Following a trial before a referee appointed by the County Judge, judgment was entered by the County Judge finding that Winston was the father of the child and awarding $90 per month for support from July 17, 1973, to July 17, 1978, and $125 per month beginning August 15, 1978. A notice of appeal was filed by the State of Arkansas on the issue of back child support, but not the issue of paternity, plus the issue of whether the County Judge correctly ruled that the State of Arkansas was not a proper party. Winston also filed a notice of appeal from the judgment. Brenda Robinson filed no appeal. On the trial de novo before a jury in the Circuit Court, a verdict was returned finding that Winston was the father of Brenda Robinson's child. Immediately after the verdict, the Court held a hearing to determine the amount of the support and fixed the amount at $135 per month for the past six years and $350 per month for the future. Judgment was entered accordingly, and Winston filed this appeal.

    For reversal, Winston contends: (1) the claim is barred by the statute of limitations; (2) the Trial Court erred in allowing the introduction of blood tests to establish that Winston was the father; (3) the Trial Court erred in permitting the award to be increased over that of the County Judge since Brenda Robinson filed no separate appeal; (4) the amount of the award was excessive.

    (1) The Statute of Limitations.

    The Trial Court held that the action was not barred by a statute of limitations since the complaint was filed within five years from the birth of the child, and the Trial Court applied the five-year statute set forth in Ark.Stats. § 37-213. Winston contends that the three-year statute of limitations set forth in Ark.Stats. § 37-206 should govern, thus barring the action, or, in the alternative, that if the five-year statute is applied, the time should begin to run from the date of conception, which was more than five years prior to the filing of the suit.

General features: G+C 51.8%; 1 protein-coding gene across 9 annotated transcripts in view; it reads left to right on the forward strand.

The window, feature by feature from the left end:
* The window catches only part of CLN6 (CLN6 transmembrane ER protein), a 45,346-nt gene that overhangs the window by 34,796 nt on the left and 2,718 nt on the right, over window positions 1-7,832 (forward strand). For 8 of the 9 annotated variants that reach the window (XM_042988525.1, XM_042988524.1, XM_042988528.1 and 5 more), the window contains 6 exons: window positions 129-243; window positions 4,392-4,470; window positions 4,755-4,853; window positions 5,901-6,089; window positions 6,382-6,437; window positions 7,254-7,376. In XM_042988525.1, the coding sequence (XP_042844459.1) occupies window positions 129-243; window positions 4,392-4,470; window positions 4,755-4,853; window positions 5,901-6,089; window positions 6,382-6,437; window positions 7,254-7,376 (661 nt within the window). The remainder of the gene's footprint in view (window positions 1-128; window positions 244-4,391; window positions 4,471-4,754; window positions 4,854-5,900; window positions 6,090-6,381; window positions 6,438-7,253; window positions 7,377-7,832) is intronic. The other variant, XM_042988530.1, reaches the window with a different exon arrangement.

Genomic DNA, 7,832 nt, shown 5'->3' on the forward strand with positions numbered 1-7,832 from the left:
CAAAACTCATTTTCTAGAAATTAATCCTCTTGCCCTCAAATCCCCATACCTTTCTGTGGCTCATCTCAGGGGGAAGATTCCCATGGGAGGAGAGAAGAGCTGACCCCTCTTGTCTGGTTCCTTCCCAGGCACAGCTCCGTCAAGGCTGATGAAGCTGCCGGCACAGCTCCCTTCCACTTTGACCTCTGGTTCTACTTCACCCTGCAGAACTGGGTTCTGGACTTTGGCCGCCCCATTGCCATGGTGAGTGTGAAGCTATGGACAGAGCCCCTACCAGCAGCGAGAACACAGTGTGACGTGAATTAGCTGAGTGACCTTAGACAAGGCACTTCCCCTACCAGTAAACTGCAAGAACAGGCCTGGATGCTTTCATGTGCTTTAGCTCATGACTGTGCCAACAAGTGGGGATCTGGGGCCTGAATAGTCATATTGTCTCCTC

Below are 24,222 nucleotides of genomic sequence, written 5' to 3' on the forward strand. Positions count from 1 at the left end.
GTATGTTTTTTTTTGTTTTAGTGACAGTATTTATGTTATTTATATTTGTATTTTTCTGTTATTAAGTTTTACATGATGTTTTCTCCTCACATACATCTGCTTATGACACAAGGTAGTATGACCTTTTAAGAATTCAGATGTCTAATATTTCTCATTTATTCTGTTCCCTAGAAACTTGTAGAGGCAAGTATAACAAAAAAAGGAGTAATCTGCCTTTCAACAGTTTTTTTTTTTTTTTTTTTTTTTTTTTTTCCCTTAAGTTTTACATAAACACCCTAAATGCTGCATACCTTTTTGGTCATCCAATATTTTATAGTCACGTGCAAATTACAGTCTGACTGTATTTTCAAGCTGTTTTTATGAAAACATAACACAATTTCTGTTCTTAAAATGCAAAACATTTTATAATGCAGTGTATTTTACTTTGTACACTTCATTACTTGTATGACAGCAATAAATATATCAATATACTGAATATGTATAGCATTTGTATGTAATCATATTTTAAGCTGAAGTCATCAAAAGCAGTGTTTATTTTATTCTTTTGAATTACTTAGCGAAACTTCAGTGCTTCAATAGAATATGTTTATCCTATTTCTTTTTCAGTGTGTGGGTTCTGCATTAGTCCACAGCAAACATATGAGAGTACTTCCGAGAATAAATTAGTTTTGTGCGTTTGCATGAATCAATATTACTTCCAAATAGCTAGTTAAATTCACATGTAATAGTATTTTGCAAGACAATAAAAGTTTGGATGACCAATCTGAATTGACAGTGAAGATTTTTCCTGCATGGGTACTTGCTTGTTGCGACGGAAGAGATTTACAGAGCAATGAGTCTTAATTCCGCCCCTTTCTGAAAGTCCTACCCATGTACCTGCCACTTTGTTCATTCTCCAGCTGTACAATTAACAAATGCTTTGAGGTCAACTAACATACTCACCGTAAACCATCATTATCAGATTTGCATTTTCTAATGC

This Court holds that the three-year statute is the applicable statute, but that the statute does not bar the entire cause of action, only support for the period more than three years prior to the filing of the complaint.

    The bastardy statutes of Arkansas contain no specific statute of limitations. However, in the early case of Davis v. Herrington, 53 Ark. 5, 13 S.W. 215 (1890) this Court applied the three-year statute of limitations to a case involving a promise to pay support for an illegitimate child and allowed recovery for support only for the three years prior to filing the complaint. The court pointed out that by common law the mother, and not the putative father, of an illegitimate child was bound to maintain *760 the child, but that the Arkansas statute conferred upon the mother of such a child the right to compel the father to contribute to the support of the child.

    Ark.Stats. § 37-206 has been applied to obligations which exist only because of a statutory provision. Nebraska National Bank v. Walsh, 68 Ark. 433, 59 S.W. 952 (1900).